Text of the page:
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A new method for cross-cultural and cross-temporal comparison of societies

Final Report Summary - IMGAME (A new method for cross-cultural and cross-temporal comparison of societies)

We developed a new method of research in the social sciences and discovered some surprising results. The new method is called the Imitation Game. We had been exploring this method since before the turn of the century but on a small scale; the project developed its use on a large scale.

The imitation game is what gave Alan Turing, the computer pioneer, the idea for his famous Turing Test for computer intelligence: a ‘judge’ asks questions of a hidden person and a hidden computer and if it is not possible to distinguish between them we say the computer is ‘intelligent’. The game, which came first, was played between men and women, one pretending to be the other with the judge trying to work out who was who just from questioning while, say, the man pretended to be a woman. We had used the Imitation Game (we capitalize when we refer to one of our carefully worked out protocols), to show that, as we expected, the blind were better at pretending to be sighted than the sighted were at pretending to be blind; the reason we expected this was because the blind spend their life in conversation with the sighted but not vice versa, so the blind possessed what we call ‘interactional expertise’ in the life of the sighted. We had also used it as a test for individual researcher’s understanding of a respondent community – Collins could pass as a gravitational wave physicist, a community he was studying. The grant enabled us to extend this research to whole countries – we wanted to know, for example, whether secular people were better at pretending to be religious in, say, Sicily, where Catholicism is ‘in the air’ than in, say, Holland, where Christianity is much less socially ubiquitous – they were. Our idea was that this approach could help us understand the level of understanding of minorities in different countries and, perhaps, the level of understanding of men for women and vice versa in countries with different cultural ambiences. This required large samples and much organization and travel.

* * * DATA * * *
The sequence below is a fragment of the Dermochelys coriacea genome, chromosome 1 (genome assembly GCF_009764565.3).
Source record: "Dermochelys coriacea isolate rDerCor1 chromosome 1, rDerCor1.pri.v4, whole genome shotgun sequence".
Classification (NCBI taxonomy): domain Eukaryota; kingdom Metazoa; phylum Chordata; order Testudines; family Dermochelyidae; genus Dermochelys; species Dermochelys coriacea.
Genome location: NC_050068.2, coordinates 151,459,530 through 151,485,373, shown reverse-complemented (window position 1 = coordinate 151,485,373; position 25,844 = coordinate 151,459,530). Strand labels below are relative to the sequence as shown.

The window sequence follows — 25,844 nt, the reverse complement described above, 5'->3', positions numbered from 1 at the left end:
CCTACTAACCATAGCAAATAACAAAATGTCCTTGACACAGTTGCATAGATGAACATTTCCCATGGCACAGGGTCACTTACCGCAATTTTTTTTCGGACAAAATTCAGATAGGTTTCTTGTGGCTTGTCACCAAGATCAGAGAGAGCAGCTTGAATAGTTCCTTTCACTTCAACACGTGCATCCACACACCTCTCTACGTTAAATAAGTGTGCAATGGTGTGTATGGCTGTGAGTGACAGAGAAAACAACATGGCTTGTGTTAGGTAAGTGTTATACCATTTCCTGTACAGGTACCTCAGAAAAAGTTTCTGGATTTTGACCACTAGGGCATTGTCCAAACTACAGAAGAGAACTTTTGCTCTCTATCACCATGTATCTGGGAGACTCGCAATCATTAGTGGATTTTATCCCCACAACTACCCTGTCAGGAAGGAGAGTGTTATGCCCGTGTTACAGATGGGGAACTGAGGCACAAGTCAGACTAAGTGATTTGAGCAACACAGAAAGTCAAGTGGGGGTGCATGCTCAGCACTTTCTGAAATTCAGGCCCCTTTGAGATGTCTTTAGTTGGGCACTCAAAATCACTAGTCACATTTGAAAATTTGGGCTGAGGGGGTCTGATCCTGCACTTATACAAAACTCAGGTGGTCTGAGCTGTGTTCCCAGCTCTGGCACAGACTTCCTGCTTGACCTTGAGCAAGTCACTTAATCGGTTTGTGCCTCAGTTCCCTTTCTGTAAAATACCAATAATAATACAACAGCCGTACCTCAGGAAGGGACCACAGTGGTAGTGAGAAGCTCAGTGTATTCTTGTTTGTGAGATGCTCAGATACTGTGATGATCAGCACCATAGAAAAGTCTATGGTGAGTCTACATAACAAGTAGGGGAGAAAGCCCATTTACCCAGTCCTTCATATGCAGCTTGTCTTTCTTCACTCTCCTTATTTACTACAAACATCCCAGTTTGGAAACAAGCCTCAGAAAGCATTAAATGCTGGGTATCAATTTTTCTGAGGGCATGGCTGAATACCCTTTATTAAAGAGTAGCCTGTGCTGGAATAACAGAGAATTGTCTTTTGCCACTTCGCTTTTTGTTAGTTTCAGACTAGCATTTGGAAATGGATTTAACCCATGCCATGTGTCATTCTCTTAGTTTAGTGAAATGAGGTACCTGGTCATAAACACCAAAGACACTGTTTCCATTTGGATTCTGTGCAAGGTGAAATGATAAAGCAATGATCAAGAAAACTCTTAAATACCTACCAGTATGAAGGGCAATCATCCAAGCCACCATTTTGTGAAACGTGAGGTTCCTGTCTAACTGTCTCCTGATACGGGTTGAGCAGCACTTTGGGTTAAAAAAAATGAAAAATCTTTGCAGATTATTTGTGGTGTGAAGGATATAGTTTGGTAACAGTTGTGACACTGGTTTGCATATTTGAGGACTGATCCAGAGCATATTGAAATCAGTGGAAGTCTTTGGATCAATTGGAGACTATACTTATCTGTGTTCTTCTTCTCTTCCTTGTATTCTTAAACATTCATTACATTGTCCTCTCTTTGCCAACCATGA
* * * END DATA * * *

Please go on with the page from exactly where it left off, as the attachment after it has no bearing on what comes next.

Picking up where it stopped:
It also required an immense effort of computerization to control the large-scale experiments – much more than we anticipated – and many statistical and mathematical problems had to be solved: instead of three people in a room we had 24 people playing the game simultaneously taking the role of judge in one game, ‘pretender’ in another game and non-pretender in a third game. We also deconstructed the game so that the judge in the first round of games was really used only to generate questions while a much larger number of pretenders answered these questions in a second step. Then dialogues with these answers were reassembled with the non-pretenders answers and presented to real judges at the final step. This gave us much better statistical significance. We decided, however, that since this was a new method that needed to be proved we would only count results as sound if they were repeatable at least once and this meant the generation and confirmation of a finding was a drawn out process.

Not everything worked out as we expected. Quantitative data was harder to interpret than we expected and the method has to be used carefully with large samples as the Game is more complicated than it appears and the data contains a lot of noise. That said, we did find a number of interesting and unexpected results. For example, we found a higher tolerance for minority cultures in places we expected to be intolerant, only finding out later that our expectations were at fault and that the data were more robust than we initially thought. We also found that in South Africa whites understood black culture better than blacks understood white culture whereas we expected the opposite basing our ideas on what had been written about the relationship between the cultures in America. Perhaps most significantly of all, we discovered that the qualitative data generated alongside the quantitative data was much more interesting than we had first anticipated, with the content of questions and answers offering a different kind of insight into a culture than that provided by other research methods.